Today the U.S. Supreme Court decided that Arizona (or other states such as Alabama, Georgia, Indiana, South Carolina and Utah which all have some type of tough state immigration laws) have little room to legislate regarding immigration policy. The Supreme Court declared immigration enforcement is a federal issue. However, the Court ruled that law enforcement officials in Arizona could still ask about immigration status if they had reasonable suspicion that the person being stopped was undocumented. I wrote about how this would target Latinos in my first blog on racismreview stating that I would not go visit my parents in Arizona without my passport.
Based on today’s Supreme Court ruling, I will still not travel to Arizona without my passport.
The fact that the arguments of the case turned to issues of federalism rather than arguments about equal protection and/or civil rights violations should come as no surprise. It was set up that way from the start. Solicitor General Donald B. Verilli assured Chief Justice Roberts that this case was not about racism towards Latinos. CNN Supreme Court Producer Bill Mears tellingly states:
Even before the solicitor general began speaking midway through the argument, Chief Justice John Roberts framed the debate away from what has become a major complaint about the law: that it would target mostly Hispanic people for scrutiny and detention. “I’d like to clear up at the outset what it’s not about,” Roberts said. “No part of your argument has to do with racial or ethnic profiling, does it?” Verrilli readily agreed.
In this context the Court unanimously sustained the law’s section referred to as the “show me your papers” policy.
In doing so, it continued the larger policy that says it is okay to subject an entire ethnic and racial group of people to fundamental questions of belonging and acceptance by allowing law enforcement officials to question whether they belong here in this country legally or not.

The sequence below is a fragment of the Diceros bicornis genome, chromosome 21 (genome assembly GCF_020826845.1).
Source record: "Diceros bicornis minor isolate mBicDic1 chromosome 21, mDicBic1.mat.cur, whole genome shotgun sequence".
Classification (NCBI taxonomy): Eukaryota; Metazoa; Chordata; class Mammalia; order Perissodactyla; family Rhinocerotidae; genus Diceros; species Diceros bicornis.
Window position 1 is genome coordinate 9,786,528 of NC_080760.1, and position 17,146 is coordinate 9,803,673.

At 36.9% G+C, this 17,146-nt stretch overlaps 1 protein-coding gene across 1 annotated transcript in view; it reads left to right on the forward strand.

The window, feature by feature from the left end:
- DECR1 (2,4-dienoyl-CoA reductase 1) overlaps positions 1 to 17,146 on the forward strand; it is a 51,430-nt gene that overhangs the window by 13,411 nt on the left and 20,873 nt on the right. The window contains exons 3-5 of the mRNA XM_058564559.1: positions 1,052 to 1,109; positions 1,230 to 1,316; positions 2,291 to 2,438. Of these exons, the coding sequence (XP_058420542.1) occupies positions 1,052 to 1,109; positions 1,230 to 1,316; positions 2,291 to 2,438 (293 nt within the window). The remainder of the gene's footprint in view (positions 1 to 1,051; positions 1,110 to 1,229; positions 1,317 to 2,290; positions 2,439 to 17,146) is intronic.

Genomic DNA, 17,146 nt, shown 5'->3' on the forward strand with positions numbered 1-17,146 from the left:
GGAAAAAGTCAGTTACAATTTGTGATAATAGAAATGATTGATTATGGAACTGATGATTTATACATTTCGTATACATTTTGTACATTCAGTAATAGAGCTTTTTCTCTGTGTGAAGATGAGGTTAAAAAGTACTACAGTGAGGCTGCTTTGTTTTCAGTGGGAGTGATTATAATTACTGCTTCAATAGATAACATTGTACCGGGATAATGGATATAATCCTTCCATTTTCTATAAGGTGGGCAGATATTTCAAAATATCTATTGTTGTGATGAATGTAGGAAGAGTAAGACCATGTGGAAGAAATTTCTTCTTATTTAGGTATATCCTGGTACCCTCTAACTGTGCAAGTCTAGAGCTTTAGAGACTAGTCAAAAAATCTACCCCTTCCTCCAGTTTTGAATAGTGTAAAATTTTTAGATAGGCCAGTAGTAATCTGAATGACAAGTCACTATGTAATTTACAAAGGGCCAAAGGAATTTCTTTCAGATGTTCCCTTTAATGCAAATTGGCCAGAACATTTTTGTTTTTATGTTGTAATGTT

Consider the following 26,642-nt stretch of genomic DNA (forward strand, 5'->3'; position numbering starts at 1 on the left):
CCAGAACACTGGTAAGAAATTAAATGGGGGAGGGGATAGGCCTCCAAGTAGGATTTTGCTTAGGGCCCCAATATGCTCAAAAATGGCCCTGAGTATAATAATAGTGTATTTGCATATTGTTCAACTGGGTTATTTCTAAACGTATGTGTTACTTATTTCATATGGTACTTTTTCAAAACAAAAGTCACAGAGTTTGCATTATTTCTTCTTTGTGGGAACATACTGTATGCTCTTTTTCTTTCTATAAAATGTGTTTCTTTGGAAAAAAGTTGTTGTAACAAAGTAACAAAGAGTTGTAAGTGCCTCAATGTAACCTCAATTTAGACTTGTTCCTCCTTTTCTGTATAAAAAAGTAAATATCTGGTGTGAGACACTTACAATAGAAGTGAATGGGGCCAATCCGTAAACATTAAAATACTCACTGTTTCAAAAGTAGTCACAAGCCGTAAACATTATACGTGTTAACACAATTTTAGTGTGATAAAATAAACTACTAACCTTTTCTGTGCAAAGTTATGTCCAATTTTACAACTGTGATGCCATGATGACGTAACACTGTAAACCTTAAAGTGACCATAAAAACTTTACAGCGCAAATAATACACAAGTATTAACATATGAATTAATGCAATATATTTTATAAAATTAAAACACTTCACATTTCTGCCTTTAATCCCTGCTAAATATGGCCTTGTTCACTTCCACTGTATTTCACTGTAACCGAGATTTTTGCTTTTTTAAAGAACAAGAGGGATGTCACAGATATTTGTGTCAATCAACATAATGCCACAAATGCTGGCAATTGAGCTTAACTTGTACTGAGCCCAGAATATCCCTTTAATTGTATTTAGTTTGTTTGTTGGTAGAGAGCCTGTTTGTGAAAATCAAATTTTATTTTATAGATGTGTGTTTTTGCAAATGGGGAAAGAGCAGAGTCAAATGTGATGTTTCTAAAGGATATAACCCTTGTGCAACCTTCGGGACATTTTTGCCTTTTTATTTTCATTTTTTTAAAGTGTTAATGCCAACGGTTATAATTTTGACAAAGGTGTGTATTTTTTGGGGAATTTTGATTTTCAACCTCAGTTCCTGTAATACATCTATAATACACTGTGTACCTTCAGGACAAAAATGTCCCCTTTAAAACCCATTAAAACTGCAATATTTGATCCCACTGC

This perpetuates and contributes to what Professor Leo Chavez refers to as the “Latino Threat Narrative” which situates all Latinos—whether legal immigrants, undocumented, or U.S. born—as outside of the American national community and sees them in a suspicious light. According to Leo Chavez, even U.S. born Latinos are seen as: “ ‘alien-citizens,’ perpetual foreigners despite their birthright”. Today’s Supreme Court decision reinforces that Latinos are seen and can be treated as “alien-citizens.”
A recent report by the New York Civil Liberties Union revealed that the New York Police Department stopped and frisked nearly 700,000 people last year. Black and Latino youth were the primary targets of these policing efforts. Black and Latino males between the ages of 14 and 21 accounted for 41.6 percent of stops in 2011, yet they make up less than five percent of the city’s population. Ninety percent of Black and Latino young men who were stopped were innocent. The disproportionate targeting of black and Latino young men in New York City can help us to understand another phenomenon: why 98 percent of deportees are sent to Latin America and the Caribbean and why over three quarters are male. In my research with Dominican and Jamaican deportees, I found that the vast majority of them were first picked up by police officers and then handed over to immigration authorities.